Duffy - Komedia, Brighton



You don’t need me to tell you who Duffy is because, if you listen to music (and one assumes you do if you're reading this), there's a 99.9999% chance the words 'yeah, yeah, yeah' have been stuck in your head for the last three weeks. The simple but catchy hook from the Welsh songstress' single Mercy has proved so catchy that the track has been sitting pretty at the top of the charts, the buzz surrounding it and that voice propelling her debut album to the dizzy heights of number one too. A resounding echo of 'Adele who?' can be heard clearly ringing through the land.

At a sold-out Komedia, Duffy is continuing her biggest string of dates since the hype exploded. The warm-up DJ sets the scene perfectly for her brand of nu-soul, spewing hit after hit from the Motown canon, and apparently her vocal talent is so huge it scared off any potential support act; the lights dim and, far from an eager-to-please newbie looking for a break, the lady herself calmly strides onto stage.



Accompanied by a four-piece band, she is so petite that one feels instinctively protective of her, fearing she might get lost on what is a modestly-sized stage. Instead, she politely says hello and then coolly introduces her first number; the opening piano line of Rockferry rings through the air, soon followed by a wonderfully emotive quivering thing that just happens to be Duffy's voice. The song explodes from its midsection onward, leaving the bewildered crowd quaking in its wake and asking themselves the question 'where has this girl been all my life?'. Almost cruelly, not giving the audience chance to recover, she follows with Warwick Avenue, a ballad that takes its cues from the great soul songwriting of the 60s and another one that eases us in before those big notes are hit and held. Alas, the hype is merited: this girl is a huge talent.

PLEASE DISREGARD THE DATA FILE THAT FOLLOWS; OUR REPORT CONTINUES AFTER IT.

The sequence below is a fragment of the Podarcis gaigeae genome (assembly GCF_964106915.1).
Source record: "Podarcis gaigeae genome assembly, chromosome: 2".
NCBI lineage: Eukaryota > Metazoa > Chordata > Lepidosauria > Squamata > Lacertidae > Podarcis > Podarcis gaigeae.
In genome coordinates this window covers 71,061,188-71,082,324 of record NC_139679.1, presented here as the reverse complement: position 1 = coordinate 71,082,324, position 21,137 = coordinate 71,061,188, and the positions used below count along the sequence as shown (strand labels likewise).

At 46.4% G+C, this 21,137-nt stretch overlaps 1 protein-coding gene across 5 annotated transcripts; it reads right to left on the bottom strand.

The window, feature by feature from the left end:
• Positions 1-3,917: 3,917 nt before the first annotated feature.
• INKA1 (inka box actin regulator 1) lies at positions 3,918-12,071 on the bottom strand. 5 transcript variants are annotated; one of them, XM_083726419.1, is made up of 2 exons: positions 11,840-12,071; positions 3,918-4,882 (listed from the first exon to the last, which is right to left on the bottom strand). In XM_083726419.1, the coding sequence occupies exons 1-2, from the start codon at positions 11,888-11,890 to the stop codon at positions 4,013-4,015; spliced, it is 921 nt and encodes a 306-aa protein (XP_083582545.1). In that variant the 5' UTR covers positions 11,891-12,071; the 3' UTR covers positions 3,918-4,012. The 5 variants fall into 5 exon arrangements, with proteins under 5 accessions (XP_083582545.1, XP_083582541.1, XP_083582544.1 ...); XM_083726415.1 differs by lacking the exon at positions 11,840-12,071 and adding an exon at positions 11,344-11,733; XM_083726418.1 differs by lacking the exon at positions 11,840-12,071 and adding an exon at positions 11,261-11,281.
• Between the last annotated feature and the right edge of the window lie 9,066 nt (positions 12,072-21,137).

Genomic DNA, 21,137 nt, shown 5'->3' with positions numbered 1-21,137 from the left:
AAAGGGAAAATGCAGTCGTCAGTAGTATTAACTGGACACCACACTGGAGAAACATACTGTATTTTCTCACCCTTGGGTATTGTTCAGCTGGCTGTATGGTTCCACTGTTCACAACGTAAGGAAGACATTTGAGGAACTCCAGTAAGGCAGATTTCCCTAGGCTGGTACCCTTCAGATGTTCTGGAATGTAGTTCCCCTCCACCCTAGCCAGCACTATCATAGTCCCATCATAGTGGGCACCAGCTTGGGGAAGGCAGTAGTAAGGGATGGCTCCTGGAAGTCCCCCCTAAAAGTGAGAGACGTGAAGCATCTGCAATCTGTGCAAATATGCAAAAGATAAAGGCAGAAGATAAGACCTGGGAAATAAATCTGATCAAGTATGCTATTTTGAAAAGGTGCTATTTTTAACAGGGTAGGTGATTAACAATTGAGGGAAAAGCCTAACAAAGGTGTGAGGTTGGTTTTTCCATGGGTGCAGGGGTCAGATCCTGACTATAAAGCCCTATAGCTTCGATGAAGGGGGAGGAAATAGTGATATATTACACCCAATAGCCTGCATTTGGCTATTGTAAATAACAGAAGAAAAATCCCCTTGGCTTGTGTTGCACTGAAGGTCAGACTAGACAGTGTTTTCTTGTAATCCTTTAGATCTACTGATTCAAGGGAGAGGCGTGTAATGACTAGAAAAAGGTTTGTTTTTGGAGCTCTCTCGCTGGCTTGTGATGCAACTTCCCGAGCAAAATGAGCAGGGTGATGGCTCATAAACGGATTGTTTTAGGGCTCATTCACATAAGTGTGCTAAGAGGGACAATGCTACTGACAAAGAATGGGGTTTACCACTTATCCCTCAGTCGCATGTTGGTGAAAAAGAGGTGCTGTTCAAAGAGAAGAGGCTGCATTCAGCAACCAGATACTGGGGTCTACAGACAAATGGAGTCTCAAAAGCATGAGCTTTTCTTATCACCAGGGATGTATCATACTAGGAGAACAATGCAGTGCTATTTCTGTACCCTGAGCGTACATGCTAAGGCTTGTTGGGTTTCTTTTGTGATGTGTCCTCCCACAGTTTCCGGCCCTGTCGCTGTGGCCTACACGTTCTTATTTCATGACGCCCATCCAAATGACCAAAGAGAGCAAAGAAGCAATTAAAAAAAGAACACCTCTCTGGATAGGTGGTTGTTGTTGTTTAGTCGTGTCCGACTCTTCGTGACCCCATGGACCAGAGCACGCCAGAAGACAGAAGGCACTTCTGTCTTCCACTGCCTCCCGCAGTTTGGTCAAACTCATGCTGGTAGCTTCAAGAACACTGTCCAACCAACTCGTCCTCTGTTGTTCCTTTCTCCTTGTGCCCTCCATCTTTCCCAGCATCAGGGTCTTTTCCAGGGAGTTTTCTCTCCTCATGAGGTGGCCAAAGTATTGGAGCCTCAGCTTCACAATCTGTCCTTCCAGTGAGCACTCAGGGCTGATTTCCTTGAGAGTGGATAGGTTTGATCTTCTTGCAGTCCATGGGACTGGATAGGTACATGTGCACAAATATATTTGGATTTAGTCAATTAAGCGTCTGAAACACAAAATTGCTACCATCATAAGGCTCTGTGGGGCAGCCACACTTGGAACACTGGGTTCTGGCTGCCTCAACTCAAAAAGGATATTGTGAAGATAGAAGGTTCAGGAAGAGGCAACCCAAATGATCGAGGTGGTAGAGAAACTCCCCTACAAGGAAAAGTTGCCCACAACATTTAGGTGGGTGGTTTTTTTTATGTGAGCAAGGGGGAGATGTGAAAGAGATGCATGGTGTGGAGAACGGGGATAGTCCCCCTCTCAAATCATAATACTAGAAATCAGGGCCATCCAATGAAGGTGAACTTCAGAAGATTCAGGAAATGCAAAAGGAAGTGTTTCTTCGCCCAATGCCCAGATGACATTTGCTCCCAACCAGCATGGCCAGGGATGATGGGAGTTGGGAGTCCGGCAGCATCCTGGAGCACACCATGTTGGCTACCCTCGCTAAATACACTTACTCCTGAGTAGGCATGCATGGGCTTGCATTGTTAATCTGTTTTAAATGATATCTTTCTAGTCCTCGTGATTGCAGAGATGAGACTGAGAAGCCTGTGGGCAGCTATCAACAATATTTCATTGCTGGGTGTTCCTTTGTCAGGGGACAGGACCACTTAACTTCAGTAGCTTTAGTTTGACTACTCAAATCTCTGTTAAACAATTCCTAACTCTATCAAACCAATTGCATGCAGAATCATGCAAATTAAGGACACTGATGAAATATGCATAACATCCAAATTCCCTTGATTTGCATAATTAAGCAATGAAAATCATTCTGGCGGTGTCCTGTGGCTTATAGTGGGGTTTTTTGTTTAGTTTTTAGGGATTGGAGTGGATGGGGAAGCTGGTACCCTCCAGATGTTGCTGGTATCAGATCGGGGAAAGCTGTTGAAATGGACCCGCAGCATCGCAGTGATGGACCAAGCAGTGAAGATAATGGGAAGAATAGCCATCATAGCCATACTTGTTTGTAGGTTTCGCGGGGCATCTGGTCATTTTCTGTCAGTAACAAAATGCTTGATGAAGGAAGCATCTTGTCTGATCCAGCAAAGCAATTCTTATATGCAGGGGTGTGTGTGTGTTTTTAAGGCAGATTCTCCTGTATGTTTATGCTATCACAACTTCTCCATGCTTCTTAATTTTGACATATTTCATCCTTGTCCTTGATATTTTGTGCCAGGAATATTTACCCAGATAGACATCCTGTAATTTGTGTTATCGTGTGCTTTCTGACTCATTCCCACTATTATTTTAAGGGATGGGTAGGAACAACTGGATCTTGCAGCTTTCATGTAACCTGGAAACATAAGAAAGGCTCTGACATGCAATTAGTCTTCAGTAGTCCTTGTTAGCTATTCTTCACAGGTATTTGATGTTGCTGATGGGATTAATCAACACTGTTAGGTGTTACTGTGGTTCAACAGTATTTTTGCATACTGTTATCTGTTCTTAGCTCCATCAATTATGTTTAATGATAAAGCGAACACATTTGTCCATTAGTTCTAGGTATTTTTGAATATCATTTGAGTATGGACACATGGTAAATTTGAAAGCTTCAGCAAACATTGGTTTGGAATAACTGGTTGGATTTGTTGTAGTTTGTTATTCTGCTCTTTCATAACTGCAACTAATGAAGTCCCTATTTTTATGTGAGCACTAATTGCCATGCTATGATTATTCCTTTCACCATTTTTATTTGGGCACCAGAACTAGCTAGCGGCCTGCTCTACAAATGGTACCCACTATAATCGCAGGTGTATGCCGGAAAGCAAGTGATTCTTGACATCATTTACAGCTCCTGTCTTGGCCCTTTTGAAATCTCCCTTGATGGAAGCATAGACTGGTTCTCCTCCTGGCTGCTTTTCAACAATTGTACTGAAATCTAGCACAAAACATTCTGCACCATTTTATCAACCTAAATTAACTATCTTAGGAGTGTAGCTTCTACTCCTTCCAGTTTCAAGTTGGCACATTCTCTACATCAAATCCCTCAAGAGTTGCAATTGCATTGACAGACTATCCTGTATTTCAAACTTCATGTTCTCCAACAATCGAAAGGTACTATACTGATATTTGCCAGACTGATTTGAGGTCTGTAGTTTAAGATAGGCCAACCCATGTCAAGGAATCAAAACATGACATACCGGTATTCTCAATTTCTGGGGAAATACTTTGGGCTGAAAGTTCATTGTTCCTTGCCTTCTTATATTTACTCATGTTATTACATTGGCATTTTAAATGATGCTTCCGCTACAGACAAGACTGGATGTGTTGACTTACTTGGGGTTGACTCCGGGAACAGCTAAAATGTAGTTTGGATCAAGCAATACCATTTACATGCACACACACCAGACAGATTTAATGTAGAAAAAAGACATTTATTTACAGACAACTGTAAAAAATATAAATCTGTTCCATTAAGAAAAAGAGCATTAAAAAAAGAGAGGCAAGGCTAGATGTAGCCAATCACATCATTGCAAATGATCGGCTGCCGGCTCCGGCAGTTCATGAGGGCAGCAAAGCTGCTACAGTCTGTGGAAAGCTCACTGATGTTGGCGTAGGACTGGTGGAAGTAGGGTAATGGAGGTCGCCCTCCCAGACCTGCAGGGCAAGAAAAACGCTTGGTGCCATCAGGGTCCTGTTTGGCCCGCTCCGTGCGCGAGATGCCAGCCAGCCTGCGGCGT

The detractors may have an argument when it comes to the music itself; although her voice is outstanding and makes all the tracks worthy live material, a couple of them are so enamoured by the golden oldies they're trying to be that they lose any original slant. Nevertheless, the stripped-down Syrup and Honey manages to overcome its corny title by becoming a highlight of the evening, her backing band leaving the stage to allow this undoubted star to freewheel over a solo guitar backing.



When she slips and refers to tonight's stop as 'Nottingham', she narrowly avoids a full-scale riot by bashfully correcting her mistake and being just plain lovely about it. Even if she hadn't apologised, the universal Stepping Stone steps right on the heart; she precedes it by telling the crowd she wrote it about a man she loved who 'still doesn't know' and, as she belts it out meaning every word, surely everyone in attendance is thinking of their own lost loves as they direct their eyes at her. Only having one album to deliver, it's a short gig that goes down as deliciously as her smooth tones. She introduces closer Mercy with minimum fuss, as if its not the biggest song in the UK right now, and the uptempo vibe is one that she would do well to expand upon, so as not to end up like the hugely talented Beverley Knight whose massive vocals are left to flounder on bland songs. I get the feeling she won't have to worry: the captivated crowd tonight are an indicator that this is the last ever tour she'll be playing at venues as teeny as herself.

Last updated: 19/04/2018 00:08:02

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